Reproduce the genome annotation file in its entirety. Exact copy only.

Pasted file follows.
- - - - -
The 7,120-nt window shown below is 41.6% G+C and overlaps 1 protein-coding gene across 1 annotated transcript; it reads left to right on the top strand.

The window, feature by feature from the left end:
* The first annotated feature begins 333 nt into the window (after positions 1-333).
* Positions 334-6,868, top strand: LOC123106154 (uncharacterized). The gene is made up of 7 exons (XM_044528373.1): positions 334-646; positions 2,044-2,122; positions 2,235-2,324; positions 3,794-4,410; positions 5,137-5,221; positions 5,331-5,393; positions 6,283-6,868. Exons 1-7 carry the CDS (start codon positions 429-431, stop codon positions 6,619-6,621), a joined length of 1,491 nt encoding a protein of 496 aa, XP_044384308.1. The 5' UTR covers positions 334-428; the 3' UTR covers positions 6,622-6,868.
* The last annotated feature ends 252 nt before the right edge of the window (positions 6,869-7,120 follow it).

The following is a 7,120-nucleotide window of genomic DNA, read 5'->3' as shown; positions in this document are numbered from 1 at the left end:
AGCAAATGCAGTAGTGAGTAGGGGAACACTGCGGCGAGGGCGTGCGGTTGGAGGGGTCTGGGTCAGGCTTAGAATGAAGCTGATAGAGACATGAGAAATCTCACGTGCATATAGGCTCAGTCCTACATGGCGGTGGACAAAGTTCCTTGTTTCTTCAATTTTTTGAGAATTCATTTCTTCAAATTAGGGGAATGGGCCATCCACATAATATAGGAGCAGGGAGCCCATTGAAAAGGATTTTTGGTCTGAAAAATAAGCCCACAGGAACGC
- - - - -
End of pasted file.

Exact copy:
The 7,120-nt window shown below is 41.6% G+C and overlaps 1 protein-coding gene across 1 annotated transcript; it reads left to right on the top strand.

The window, feature by feature from the left end:
* The first annotated feature begins 333 nt into the window (after positions 1-333).
* Positions 334-6,868, top strand: LOC123106154 (uncharacterized). The gene is made up of 7 exons (XM_044528373.1): positions 334-646; positions 2,044-2,122; positions 2,235-2,324; positions 3,794-4,410; positions 5,137-5,221; positions 5,331-5,393; positions 6,283-6,868. Exons 1-7 carry the CDS (start codon positions 429-431, stop codon positions 6,619-6,621), a joined length of 1,491 nt encoding a protein of 496 aa, XP_044384308.1. The 5' UTR covers positions 334-428; the 3' UTR covers positions 6,622-6,868.
* The last annotated feature ends 252 nt before the right edge of the window (positions 6,869-7,120 follow it).

The following is a 7,120-nucleotide window of genomic DNA, read 5'->3' as shown; positions in this document are numbered from 1 at the left end:
AGCAAATGCAGTAGTGAGTAGGGGAACACTGCGGCGAGGGCGTGCGGTTGGAGGGGTCTGGGTCAGGCTTAGAATGAAGCTGATAGAGACATGAGAAATCTCACGTGCATATAGGCTCAGTCCTACATGGCGGTGGACAAAGTTCCTTGTTTCTTCAATTTTTTGAGAATTCATTTCTTCAAATTAGGGGAATGGGCCATCCACATAATATAGGAGCAGGGAGCCCATTGAAAAGGATTTTTGGTCTGAAAAATAAGCCCACAGGAACGC